The son of four generations of coal miners, Erik grew up on the banks of the Monongahela River in West Virginia and Western Pennsylvania. He came of age on punk rock but eventually discovered that he could never truly escape the gravitational pull of his Appalachian roots. From the on-ramp of The Blasters, X, The Beat Farmers, and Mojo Nixon, he wandered upstream along the Hillbilly Highway until he unearthed some old cassettes by Johnny Cash and George Jones—artists he’d listened to as a kid in the cab of his Uncle Jack’s 18-wheeler.
Erik (aka Cletus McCoy) is also the frontman of The Surreal McCoys, a Cowpunk Americana band that—boosted by airplay of its single “Whole Lotta Folsom” on SiriusXM’s Outlaw Country and other outlets—enjoys 50K monthly listeners and has collected over 1.5 million spins on Spotify.
On his first solo album, Appalachian Gothic, Erik takes a nostalgic deep dive into the Appalachia of his youth while wrestling with the hard modern realities of a region that’s been left behind by so many, but stubbornly continues to kick against the pricks.
While the album explores darker themes and raw subject matter like the legacy of coal mining and the ravages of the opioid crisis on songs like “The Devil is Here in These Hills,” “The Appalachian Blues,” “Dear Dad,” and “The Battle of Uniontown,” it taps into a defiant streak of optimism on twangy upbeat rockers like “Winona” and “Yours in the Struggle.”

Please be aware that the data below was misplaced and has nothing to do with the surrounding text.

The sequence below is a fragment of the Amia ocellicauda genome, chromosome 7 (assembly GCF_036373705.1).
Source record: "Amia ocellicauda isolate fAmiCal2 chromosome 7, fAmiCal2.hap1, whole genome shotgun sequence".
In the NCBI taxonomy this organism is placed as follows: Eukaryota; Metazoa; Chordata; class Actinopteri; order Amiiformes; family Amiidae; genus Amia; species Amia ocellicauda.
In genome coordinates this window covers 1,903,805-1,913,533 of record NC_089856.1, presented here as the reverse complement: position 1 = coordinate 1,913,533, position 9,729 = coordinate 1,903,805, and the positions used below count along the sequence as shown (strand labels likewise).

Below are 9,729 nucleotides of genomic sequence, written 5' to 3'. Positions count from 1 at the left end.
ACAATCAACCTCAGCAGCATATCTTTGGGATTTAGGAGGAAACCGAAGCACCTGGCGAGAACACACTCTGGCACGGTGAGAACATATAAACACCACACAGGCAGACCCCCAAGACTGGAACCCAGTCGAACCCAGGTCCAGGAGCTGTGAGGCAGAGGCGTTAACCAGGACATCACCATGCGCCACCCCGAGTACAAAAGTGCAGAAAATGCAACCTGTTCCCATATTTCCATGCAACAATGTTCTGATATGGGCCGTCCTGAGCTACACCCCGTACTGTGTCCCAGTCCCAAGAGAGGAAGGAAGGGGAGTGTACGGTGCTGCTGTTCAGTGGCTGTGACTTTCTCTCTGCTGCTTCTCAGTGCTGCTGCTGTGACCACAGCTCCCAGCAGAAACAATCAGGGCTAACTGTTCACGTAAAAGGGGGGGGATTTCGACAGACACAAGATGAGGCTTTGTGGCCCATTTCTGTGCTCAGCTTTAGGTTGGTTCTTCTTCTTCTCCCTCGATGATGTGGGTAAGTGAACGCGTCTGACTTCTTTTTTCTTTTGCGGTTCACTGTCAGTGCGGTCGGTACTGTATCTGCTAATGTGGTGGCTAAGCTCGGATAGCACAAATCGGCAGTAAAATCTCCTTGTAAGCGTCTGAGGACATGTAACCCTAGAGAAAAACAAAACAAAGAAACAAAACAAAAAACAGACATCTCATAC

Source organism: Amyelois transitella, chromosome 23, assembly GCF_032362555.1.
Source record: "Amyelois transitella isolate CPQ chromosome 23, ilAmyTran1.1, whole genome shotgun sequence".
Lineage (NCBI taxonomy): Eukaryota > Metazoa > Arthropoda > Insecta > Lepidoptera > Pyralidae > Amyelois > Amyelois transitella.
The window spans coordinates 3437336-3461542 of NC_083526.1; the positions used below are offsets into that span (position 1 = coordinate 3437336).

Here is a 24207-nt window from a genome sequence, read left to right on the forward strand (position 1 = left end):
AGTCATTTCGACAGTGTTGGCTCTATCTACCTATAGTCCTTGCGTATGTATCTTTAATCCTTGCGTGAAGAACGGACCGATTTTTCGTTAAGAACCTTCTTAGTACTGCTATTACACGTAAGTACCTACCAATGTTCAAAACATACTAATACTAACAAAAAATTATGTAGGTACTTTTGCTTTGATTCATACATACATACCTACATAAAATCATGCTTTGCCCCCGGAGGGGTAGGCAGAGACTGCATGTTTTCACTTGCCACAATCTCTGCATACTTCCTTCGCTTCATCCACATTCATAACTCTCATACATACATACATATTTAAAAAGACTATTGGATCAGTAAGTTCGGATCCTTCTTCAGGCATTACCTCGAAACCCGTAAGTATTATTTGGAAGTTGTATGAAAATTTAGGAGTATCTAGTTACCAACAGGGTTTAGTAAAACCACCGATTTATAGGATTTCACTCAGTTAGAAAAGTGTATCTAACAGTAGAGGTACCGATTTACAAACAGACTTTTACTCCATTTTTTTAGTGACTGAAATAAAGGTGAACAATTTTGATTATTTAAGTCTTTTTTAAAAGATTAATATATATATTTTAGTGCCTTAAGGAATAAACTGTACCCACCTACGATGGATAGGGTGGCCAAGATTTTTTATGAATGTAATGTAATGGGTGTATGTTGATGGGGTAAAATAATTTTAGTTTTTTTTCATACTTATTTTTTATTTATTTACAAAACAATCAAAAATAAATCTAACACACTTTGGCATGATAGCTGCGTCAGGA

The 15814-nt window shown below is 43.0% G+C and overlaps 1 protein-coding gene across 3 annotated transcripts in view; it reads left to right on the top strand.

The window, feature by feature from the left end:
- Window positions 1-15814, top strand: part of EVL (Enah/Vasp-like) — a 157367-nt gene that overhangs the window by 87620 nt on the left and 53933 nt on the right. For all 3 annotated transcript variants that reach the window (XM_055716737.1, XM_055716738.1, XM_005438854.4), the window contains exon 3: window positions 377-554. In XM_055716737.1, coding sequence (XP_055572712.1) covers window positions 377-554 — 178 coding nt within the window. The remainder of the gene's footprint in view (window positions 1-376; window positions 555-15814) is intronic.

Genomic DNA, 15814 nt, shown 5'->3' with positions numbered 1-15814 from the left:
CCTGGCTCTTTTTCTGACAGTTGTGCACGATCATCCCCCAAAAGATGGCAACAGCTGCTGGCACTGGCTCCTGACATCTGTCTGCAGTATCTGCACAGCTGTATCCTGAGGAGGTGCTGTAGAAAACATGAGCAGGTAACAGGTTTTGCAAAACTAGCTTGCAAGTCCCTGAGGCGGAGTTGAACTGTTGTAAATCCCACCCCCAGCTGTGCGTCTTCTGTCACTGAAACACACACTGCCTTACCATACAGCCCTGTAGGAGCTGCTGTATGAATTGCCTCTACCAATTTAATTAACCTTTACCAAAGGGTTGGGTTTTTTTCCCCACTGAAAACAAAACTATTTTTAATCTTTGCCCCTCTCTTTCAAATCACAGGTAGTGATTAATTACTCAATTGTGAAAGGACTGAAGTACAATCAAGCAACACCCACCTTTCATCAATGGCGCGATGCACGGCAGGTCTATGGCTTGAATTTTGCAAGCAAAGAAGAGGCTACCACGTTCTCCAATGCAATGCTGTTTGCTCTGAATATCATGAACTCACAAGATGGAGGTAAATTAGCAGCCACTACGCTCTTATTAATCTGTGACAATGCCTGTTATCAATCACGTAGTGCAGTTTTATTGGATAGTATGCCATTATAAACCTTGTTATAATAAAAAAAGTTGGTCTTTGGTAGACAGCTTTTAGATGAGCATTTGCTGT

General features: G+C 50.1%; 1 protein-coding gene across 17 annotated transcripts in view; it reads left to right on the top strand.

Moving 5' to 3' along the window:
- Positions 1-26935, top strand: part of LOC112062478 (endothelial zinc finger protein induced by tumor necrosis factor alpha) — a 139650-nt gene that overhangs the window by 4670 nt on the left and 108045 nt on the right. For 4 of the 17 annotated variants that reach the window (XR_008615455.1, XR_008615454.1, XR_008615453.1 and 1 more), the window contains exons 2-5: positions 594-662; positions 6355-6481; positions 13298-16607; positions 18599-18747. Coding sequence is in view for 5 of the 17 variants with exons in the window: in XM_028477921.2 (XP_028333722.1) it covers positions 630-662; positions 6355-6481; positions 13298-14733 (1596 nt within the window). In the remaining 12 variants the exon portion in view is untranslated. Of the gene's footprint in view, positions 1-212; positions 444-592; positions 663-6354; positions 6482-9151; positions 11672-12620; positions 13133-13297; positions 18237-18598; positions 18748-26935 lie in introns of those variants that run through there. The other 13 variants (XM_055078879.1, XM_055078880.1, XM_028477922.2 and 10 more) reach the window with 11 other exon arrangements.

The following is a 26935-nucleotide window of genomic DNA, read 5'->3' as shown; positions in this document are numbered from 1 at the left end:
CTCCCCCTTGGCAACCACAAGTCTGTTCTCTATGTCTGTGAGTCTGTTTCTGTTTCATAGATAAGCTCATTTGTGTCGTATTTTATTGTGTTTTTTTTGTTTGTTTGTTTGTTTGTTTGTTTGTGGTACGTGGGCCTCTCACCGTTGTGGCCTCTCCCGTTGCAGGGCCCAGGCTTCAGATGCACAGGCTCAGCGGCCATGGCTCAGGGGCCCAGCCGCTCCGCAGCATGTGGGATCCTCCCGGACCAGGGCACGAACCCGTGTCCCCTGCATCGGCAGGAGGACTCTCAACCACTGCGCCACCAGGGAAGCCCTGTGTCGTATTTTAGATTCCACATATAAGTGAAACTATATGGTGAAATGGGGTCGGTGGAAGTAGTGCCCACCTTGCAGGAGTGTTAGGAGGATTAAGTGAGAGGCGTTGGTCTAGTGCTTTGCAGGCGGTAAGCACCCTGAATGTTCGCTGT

The album was recorded at Cowboy Technical Studios in Greenpoint, Brooklyn and produced by Eric “Roscoe” Ambel, the legendary Rock ‘n’ Roll guitarist (Joan Jett, Del-Lords, Steve Earle & The Dukes) and producer (Bottle Rockets, Jimbo Mathus, Yayhoos, Sarah Borges).
The album drops on January 20, 2023; the first two singles have a release date of October 17, 2022 (“The Devil is Here in These Hills”) and November 21, 2022 (“Winona”).
The album features Eric Ambel on guitar, Jeremy Chatzky on bass (Bruce Springsteen’s Seeger Sessions) and Kenny Soule on drums, with additional appearances by bassist Keith Christopher (Lynyrd Skynyrd), guitarist Andy York (John Mellencamp), and drummer Phil Cimino.
“It’s an album written while in exile, because like so many people I know from West Virginia, I had to, as they say, ‘get out to get ahead.’ But it felt great to come back home and rediscover a place that continues to define who I am, musically and personally.”
Erik mines the Classic Country goldmine of the 60s and 70s on the rollicking “You Can’t Drink All Day” and the torchlit two-stepper “That’s What Jukeboxes Are For,” a duet with Laura Cantrell.
He taps into his inner punk rocker on the lusty “The Gutter & The Stars” and “Miss Lucy”—songs (like about half of those on the record) he co-wrote with Ambel.